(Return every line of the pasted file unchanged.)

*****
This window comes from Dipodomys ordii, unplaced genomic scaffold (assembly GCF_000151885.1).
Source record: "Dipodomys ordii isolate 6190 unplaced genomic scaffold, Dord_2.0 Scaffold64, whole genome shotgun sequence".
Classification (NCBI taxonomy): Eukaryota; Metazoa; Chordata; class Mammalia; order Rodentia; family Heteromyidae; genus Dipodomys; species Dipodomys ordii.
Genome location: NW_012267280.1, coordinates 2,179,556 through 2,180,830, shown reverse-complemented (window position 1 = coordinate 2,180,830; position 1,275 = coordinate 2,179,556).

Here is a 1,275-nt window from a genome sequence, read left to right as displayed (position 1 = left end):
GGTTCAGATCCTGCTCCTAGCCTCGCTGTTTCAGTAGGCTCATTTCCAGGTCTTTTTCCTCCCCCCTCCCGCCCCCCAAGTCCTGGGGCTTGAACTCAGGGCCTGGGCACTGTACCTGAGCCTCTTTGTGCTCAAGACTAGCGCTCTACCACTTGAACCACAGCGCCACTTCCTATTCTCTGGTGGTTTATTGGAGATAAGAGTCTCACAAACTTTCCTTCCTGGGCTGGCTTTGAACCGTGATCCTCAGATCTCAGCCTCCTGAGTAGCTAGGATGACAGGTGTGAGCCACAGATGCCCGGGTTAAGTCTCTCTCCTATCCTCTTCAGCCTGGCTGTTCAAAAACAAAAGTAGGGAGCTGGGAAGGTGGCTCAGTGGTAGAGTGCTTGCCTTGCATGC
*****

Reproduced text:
This window comes from Dipodomys ordii, unplaced genomic scaffold (assembly GCF_000151885.1).
Source record: "Dipodomys ordii isolate 6190 unplaced genomic scaffold, Dord_2.0 Scaffold64, whole genome shotgun sequence".
Classification (NCBI taxonomy): Eukaryota; Metazoa; Chordata; class Mammalia; order Rodentia; family Heteromyidae; genus Dipodomys; species Dipodomys ordii.
Genome location: NW_012267280.1, coordinates 2,179,556 through 2,180,830, shown reverse-complemented (window position 1 = coordinate 2,180,830; position 1,275 = coordinate 2,179,556).

Here is a 1,275-nt window from a genome sequence, read left to right as displayed (position 1 = left end):
GGTTCAGATCCTGCTCCTAGCCTCGCTGTTTCAGTAGGCTCATTTCCAGGTCTTTTTCCTCCCCCCTCCCGCCCCCCAAGTCCTGGGGCTTGAACTCAGGGCCTGGGCACTGTACCTGAGCCTCTTTGTGCTCAAGACTAGCGCTCTACCACTTGAACCACAGCGCCACTTCCTATTCTCTGGTGGTTTATTGGAGATAAGAGTCTCACAAACTTTCCTTCCTGGGCTGGCTTTGAACCGTGATCCTCAGATCTCAGCCTCCTGAGTAGCTAGGATGACAGGTGTGAGCCACAGATGCCCGGGTTAAGTCTCTCTCCTATCCTCTTCAGCCTGGCTGTTCAAAAACAAAAGTAGGGAGCTGGGAAGGTGGCTCAGTGGTAGAGTGCTTGCCTTGCATGC